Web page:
Autosomal recessive is one of the possible ways that genetic traits can be inherited. In this case, the gene is located in one of the 22 autosomal chromosomes and two copies of the altered allele are needed to develop the altered phenotype (orange color in the figures) instead of the normal one (grey color in the figures). One copy of the normal allele is enough to hide the phenotype of the recessive trait. You can see in figure 1 how both the genotypes AA and Aa yield the same phenotype and all the children of an AA parent will have the normal phenotype.
Figure 1. Autosomal recessive aa x AA
If the altered gene version is responsible for a disease, the affected people have two altered alleles (aa). Heterozygous Aa are not affected by the disease, but they are carriers and could pass the altered gene on to their children. Affected children usually are born to couples where both parents are carriers but not affected by the disease. As can be seen in figure 2, their children have a 25% chance of being affected, 50% chance of being a carrier and 25% chance of not being affected and not being a carrier. It is transmitted equally to sons and daughters and the disease is usually not present in all the generations of the family. If one parent is affected (aa) and the other is a carrier (Aa) the likelihood of having an affected child goes up to 50% (figure 3).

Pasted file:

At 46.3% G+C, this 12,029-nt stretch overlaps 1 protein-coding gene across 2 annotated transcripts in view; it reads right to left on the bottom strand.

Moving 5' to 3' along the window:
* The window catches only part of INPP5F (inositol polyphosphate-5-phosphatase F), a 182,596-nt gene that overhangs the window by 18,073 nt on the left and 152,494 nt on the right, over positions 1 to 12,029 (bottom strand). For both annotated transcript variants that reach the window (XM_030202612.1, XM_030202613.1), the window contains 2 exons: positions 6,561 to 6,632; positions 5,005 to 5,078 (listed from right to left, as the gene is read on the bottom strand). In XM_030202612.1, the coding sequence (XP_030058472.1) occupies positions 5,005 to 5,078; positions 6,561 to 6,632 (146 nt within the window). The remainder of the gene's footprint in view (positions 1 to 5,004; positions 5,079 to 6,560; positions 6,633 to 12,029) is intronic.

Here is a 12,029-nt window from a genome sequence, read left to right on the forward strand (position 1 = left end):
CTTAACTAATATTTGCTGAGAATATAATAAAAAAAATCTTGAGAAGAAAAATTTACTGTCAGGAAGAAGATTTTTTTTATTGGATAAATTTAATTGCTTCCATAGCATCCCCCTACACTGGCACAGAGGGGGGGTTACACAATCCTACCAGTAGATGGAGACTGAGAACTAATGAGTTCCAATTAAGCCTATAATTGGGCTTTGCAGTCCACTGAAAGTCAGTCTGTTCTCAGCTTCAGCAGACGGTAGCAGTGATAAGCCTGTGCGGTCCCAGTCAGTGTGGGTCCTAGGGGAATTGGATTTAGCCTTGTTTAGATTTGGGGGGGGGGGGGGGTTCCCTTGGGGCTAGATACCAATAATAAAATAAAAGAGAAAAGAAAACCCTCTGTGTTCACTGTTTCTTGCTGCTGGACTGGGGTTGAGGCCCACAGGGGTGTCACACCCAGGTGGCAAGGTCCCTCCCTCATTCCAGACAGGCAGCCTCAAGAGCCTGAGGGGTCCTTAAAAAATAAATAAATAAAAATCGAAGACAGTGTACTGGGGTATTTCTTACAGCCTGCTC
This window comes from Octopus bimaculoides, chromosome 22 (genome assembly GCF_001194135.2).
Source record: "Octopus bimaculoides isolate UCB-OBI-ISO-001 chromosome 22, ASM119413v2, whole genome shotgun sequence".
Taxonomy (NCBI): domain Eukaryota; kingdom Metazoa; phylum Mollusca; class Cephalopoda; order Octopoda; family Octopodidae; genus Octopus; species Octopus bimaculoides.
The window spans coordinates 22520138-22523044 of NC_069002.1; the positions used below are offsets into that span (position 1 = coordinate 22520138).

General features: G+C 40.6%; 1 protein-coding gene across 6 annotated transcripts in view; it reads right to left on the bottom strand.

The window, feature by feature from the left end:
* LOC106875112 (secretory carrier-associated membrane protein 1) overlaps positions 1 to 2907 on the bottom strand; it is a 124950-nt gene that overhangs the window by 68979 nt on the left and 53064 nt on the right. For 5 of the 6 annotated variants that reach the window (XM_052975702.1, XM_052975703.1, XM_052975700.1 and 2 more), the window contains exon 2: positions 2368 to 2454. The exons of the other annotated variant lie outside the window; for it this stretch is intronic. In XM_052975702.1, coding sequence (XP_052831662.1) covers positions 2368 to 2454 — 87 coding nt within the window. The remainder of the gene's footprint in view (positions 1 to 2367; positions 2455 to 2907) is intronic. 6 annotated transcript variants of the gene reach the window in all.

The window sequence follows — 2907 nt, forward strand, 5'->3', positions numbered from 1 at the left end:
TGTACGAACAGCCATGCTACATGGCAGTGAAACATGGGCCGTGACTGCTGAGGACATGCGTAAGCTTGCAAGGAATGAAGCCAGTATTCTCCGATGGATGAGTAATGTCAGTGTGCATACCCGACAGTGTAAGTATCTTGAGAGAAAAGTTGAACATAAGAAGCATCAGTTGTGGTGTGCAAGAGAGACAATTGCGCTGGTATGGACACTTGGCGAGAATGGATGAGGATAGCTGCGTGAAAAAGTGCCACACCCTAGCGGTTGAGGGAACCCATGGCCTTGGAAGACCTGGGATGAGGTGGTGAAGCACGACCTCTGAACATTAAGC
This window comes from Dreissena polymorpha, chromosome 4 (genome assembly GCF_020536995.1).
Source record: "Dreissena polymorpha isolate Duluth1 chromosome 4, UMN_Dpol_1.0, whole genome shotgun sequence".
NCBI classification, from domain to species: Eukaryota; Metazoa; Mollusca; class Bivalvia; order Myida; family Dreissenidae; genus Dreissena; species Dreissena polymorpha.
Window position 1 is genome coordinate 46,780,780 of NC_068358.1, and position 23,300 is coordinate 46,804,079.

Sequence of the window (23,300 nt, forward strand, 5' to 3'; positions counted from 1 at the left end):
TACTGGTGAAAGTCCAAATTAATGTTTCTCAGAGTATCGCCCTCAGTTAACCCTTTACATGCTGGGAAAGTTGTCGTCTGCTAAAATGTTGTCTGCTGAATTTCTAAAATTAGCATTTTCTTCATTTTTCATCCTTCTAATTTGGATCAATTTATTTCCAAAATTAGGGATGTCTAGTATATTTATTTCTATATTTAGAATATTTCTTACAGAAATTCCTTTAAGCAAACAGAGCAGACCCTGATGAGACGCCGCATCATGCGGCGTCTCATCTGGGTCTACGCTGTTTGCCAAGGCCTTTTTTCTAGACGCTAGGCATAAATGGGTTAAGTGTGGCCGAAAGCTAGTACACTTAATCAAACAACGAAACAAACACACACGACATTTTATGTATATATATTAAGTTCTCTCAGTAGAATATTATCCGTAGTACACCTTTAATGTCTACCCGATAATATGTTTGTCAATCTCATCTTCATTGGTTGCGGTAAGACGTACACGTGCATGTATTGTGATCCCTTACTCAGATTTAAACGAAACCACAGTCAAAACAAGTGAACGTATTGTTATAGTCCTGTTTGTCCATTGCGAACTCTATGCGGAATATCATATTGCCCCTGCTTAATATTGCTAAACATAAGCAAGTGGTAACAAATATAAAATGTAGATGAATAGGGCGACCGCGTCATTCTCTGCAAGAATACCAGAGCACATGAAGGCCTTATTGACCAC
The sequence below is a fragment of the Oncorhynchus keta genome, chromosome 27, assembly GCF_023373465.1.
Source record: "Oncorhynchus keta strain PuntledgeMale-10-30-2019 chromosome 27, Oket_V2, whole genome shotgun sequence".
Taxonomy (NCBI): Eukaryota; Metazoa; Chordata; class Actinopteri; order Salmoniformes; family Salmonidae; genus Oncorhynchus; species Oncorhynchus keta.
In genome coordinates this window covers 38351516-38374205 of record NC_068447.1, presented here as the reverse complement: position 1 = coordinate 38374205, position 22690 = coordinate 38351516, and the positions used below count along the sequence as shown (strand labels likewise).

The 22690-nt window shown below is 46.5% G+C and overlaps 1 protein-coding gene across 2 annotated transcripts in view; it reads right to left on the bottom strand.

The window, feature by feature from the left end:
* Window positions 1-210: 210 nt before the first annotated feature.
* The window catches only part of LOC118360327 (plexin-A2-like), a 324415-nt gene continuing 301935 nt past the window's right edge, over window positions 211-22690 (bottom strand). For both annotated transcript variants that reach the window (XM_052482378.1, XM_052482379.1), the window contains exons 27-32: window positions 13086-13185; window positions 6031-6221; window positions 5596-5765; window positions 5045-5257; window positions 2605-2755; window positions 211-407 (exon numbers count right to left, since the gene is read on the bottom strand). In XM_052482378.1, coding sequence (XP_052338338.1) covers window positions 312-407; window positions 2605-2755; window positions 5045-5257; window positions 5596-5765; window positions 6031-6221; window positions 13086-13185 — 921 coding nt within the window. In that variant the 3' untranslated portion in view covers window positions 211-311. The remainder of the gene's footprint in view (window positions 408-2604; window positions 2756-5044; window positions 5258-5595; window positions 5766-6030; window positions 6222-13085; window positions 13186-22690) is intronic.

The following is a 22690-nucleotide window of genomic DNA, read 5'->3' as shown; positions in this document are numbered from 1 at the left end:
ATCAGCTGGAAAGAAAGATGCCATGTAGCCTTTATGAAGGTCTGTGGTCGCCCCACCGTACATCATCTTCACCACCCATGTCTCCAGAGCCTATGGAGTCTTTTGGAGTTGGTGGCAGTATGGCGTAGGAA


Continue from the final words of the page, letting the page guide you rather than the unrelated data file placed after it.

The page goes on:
Figure 2. Autosomal recessive Aa x Aa.
Figure 3. Autosomal recessive Aa x aa.
If you want to read about autosomal dominant inheritance pattern in Spanish, you can follow the link herencia autosomica dominante.